Mark Boucher and Graeme Smith should never have been charged based on flimsy findings from a flawed Social Justice and Nation- Building (SJN) report, writes SIMON BORCHARDT.
On Tuesday, Cricket South Africa withdrew all charges against Boucher, the Proteas head coach, ahead of his disciplinary hearing scheduled for 16-20 May.
This came after two key witnesses – Boucher’s former Proteas teammate Paul Adams and former Proteas assistant coach Enoch Nkwe – refused to testify at the hearing.
Without them, CSA’s case collapsed.
While testifying at the SJN hearings, Adams said he had been called “brown s**t” during the singing of a Proteas team song more than 20 years ago. One of the players who sang that song was Boucher, who apologised to Adams during the hearings. (After the SJN process, Adams indicated to CSA’s lawyers that he accepted this apology.)
On Sunday, Adams released a statement explaining why he would not testify at Boucher’s disciplinary hearing.
He said it wasn’t his “intention to single Mark Boucher out” during the SJN hearings as one of the players who sang the song and that “it is not my job or desire to find Mark Boucher guilty or not guilty, and to be cross-examined and turned into the main focus of attention”.
Nkwe’s resignation as Proteas assistant coach in August 2021 was also set to be addressed during Boucher’s disciplinary hearing. Nkwe claimed he had been “undermined” and reduced to being a “cones boy” in a “toxic working environment”.
However, earlier this year Nkwe complained that the matter had become an issue of “Nkwe vs Boucher” when it should have been a “CSA vs Boucher” issue.
According to reports, Nkwe never wanted anyone’s job to be jeopardised due to his resignation and the problems between him and Boucher were mainly because of different coaching philosophies.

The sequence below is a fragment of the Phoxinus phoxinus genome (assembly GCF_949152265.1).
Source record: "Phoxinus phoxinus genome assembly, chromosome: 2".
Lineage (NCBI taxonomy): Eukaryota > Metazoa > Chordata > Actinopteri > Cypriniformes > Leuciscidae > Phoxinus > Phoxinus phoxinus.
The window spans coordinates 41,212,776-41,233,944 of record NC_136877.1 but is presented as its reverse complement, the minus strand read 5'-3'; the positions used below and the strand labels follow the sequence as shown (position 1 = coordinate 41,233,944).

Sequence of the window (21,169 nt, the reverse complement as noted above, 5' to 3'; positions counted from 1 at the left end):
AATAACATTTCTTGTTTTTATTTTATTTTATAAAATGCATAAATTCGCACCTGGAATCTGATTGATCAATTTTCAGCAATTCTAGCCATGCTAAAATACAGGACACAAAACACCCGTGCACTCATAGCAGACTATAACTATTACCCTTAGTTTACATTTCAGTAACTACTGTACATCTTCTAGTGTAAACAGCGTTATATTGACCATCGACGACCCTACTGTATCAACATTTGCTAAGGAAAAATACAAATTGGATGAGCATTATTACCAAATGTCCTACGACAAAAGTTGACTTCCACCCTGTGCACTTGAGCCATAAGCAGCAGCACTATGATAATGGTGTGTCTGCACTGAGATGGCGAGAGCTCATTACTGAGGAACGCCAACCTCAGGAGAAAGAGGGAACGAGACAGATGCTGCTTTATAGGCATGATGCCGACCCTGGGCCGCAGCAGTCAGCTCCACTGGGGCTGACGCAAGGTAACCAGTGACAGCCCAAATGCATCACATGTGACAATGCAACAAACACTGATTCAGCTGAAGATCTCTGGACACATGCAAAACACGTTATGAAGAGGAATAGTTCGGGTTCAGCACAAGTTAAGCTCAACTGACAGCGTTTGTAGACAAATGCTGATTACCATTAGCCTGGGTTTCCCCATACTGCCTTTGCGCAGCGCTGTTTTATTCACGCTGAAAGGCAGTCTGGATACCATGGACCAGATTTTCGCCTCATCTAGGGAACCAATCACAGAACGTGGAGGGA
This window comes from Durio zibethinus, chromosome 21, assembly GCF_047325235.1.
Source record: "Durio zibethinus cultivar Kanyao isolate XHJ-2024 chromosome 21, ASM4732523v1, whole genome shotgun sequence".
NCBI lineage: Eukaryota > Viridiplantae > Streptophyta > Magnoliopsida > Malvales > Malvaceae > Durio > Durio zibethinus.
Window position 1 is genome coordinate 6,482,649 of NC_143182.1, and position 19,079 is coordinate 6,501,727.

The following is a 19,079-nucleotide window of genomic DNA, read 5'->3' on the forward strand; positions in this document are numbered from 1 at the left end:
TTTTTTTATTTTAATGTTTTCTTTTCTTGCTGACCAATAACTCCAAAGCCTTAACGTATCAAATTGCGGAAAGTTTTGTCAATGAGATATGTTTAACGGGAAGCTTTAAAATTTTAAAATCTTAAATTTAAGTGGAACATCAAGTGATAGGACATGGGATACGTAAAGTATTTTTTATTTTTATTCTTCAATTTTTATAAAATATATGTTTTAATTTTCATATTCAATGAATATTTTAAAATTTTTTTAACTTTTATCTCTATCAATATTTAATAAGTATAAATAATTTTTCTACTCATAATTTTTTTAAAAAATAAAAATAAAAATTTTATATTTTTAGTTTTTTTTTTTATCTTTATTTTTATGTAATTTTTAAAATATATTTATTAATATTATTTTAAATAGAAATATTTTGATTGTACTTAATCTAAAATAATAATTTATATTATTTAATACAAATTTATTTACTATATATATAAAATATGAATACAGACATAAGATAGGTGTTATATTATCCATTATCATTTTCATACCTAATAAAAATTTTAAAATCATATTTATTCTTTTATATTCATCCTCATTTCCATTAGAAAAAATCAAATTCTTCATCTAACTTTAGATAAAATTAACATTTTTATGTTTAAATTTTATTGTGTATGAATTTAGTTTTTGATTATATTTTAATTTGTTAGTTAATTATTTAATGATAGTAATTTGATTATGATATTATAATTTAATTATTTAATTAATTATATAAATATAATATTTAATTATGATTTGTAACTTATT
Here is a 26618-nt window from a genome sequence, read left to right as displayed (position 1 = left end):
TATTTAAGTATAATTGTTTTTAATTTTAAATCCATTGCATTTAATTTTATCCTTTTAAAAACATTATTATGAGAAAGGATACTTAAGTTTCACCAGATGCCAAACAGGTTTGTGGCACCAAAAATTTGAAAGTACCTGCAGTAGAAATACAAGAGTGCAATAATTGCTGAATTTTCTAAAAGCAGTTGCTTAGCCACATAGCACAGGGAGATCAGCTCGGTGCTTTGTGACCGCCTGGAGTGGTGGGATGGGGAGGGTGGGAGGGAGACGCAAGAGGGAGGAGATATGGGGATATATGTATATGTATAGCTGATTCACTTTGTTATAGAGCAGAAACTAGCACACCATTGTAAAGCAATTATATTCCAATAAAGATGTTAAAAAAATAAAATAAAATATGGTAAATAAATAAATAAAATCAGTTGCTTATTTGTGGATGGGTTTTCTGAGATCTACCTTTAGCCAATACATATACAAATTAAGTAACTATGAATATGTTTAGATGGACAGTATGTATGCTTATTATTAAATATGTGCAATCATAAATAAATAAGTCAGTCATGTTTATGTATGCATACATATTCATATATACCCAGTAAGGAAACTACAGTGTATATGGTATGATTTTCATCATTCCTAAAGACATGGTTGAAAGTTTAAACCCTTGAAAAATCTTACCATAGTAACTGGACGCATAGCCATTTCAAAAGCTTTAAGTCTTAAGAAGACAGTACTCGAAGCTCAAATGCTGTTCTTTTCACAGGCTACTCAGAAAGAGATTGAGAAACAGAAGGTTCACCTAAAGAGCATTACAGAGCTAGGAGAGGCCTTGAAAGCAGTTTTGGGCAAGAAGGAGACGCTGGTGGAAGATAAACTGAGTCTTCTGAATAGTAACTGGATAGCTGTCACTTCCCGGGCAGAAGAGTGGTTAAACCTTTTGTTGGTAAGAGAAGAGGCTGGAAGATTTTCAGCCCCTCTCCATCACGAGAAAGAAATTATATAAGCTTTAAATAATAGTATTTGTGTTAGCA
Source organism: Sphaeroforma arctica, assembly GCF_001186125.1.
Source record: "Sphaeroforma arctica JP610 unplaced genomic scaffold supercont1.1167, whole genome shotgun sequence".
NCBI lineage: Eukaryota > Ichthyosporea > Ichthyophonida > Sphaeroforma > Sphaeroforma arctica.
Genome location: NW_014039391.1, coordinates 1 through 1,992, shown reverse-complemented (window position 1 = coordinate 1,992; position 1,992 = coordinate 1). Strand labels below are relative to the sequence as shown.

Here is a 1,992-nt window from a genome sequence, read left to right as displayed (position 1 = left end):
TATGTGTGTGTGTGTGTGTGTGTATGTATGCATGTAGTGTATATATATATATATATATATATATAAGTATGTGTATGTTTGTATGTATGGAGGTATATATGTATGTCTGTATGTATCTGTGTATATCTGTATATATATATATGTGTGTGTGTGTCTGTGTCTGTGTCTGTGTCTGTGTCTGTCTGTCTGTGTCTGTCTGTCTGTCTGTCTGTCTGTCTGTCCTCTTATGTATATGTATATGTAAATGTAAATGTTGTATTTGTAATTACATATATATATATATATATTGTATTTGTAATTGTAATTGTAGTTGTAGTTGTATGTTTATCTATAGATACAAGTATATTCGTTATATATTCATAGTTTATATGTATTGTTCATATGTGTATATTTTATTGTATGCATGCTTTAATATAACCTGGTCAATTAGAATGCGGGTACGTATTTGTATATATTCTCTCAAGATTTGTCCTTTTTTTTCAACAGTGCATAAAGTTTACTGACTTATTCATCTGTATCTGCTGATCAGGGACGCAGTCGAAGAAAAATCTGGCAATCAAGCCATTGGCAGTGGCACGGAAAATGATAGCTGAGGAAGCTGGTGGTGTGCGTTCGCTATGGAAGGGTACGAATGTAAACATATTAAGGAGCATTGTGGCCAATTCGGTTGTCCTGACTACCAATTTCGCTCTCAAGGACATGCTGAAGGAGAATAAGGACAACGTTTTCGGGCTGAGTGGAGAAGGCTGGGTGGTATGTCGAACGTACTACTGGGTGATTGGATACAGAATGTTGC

The fact that issues surrounding team culture that Nkwe raised with the CSA members council had been addressed by the Proteas and that his input had resulted in a better team atmosphere was reportedly enough for him.
CSA’s embarrassing Boucher climb-down came two weeks after it lost its case against Smith, the former director of cricket.
In the arbitration award, two independent, well-respected advocates ruled there was no evidence that Smith had racially discriminated against Thami Tsolekile during the period 2012-14 when Smith was Proteas captain and AB de Villiers was selected as the Test wicketkeeper ahead of Tsolekile.
They also found no evidence of Smith being racially biased against black leadership at CSA when the director of cricket or that his appointment of Boucher, rather than Nkwe, as Proteas coach in 2019 amounted to unfair racial discrimination.
While Smith feels “completely vindicated” by the ruling, the case still cost him his job. His two-year contract expired at the end of March and he was never going to reapply for a position that had become untenable. (Ironically, CSA and SuperSport are now sounding Smith out for the role of tournament director of SA’s new T20 franchise league.)
CSA board chairperson Lawson Naidoo has said the board had little choice but to charge Boucher and Smith after receiving the SJN report in December. But legal experts at the time said the report was flawed and the accusations against Boucher and Smith flimsy and tenuous.
Former ICC head of legal David Becker, who represented Smith, expressed his concern when the report was released that some far-reaching findings were labelled “tentative” by the SJN ombudsman, Adv Dumisa Ntsebeza.
“Respectfully, how can a finding of racism, for example, be ‘tentative’? Either it is a finding, or it is not a finding,” he said. “If it is tentative, this report ought not to be accepted in its current form.”
Yet, it was accepted by the CSA board, which opted to charge Boucher and Smith in what appeared to be a political witch hunt. While both men have been cleared, the stain of being called racist will likely remain, or at the very least, take a while to wash out.
After the withdrawal of charges against Boucher, CSA CEO Pholetsi Moseki said: “CSA appreciates that it has been very difficult for Mark to deal with these charges hanging over his head over the last few months. CSA regrets this.”
However, expressing regret is not enough. Moseki – and CSA – need to go a step further and offer both Boucher and Smith an apology for what it put them through.